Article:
OOOH I love a good ghost story. I love the architecture of this hotel. We have a hotel built in 1857 that is haunted in Placerville, I used it in my first published story. It was fun researching the history and encountering one of the ghosts while doing so. I sure would love to go inside the Geiser Grand Hotel and look around.ReplyDelete
Thanks Marian! It's always nice to have company when surrounded by ghosts.ReplyDelete
Paisley, it fits its name, Grand! My daughter and her family live in Baker City and I've been there several times for meals. We've also walked the second floor balcony area. It is a gorgeous old hotel. I actually found the basement area to be creepy. Dark and cold eve though it is where you can read all about the history of the building. I'd think that was where the ghosts lurked and not in the upper floors.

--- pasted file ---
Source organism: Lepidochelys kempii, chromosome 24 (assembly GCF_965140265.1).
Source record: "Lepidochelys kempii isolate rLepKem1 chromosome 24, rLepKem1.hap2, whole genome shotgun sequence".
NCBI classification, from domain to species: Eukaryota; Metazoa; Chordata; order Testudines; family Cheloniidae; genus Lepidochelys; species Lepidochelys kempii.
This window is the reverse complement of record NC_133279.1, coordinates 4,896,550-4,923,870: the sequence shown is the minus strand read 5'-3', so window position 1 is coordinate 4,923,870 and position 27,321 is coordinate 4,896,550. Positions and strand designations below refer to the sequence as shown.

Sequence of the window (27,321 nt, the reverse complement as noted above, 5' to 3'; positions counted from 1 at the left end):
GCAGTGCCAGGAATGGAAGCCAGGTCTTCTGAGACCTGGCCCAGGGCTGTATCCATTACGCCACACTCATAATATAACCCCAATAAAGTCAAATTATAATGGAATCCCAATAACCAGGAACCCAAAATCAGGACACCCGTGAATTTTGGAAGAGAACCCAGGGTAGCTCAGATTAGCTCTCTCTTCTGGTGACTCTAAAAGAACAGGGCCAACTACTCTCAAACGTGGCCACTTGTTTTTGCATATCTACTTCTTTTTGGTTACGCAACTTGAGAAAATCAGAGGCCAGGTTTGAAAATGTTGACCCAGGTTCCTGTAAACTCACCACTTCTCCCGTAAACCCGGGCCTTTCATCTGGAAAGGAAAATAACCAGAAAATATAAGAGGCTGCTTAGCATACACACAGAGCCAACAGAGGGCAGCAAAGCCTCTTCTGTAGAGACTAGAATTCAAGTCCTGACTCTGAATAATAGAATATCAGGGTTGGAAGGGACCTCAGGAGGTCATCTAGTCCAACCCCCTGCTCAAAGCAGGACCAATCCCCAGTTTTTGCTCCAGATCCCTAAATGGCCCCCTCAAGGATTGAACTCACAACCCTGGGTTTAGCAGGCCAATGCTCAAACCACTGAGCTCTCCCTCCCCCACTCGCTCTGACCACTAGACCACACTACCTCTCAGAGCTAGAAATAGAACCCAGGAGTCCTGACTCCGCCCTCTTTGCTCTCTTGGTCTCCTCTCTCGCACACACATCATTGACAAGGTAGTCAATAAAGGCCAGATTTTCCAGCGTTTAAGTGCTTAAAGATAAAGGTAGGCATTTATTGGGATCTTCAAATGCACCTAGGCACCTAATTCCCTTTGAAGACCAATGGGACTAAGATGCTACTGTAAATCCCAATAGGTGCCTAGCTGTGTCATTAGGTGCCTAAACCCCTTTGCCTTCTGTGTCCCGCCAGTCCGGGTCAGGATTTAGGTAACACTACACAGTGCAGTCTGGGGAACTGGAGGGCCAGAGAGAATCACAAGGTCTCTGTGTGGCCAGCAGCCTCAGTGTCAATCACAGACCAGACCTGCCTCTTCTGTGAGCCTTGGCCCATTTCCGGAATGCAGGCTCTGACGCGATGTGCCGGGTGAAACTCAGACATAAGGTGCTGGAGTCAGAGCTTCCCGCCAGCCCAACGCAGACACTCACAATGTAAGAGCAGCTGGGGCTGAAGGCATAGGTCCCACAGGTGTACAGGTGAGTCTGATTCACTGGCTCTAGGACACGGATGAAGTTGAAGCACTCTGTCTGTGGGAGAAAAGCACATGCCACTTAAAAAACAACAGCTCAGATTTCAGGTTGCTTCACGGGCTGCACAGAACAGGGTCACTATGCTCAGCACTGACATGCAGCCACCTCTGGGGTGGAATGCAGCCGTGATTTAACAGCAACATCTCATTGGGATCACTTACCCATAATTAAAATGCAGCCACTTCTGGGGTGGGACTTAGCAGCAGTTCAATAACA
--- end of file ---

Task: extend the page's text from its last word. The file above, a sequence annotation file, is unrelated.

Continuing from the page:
Interesting post, Paty. I love reading about ghosts, especially when people report hearing party noises but no one is there. Makes you wonder.ReplyDelete
Fun post! I'd love to visit this place! My RWA chapter had our retreat at a Bed and Breakfast that had a ghost. We were all hoping for an encounter, but it didn't happen. We went back the next year, and the owners said they ghost had 'disappeared'. They felt it happened when they got rid of a fainting couch in the porch area.ReplyDelete
Ghosts in hotels. What a good ghost story. Why are ghosts always in old hotels?ReplyDelete
I enjoyed reading this. Thanks.
Hi, Paty! I didn't get your e-mail about this post until today--sorry I'm late to party with the ghosts! This is indeed a grand looking hotel! And I love the ghost stories that seem to come along with these structures. Even my fictional town has a Victorian mansion with a resident ghost. Thanks for sharing this story!ReplyDelete
Hi Paty. Can't have you being lonely. I love haunted hotel, house stories. I wonder what happened to make it haunted.ReplyDelete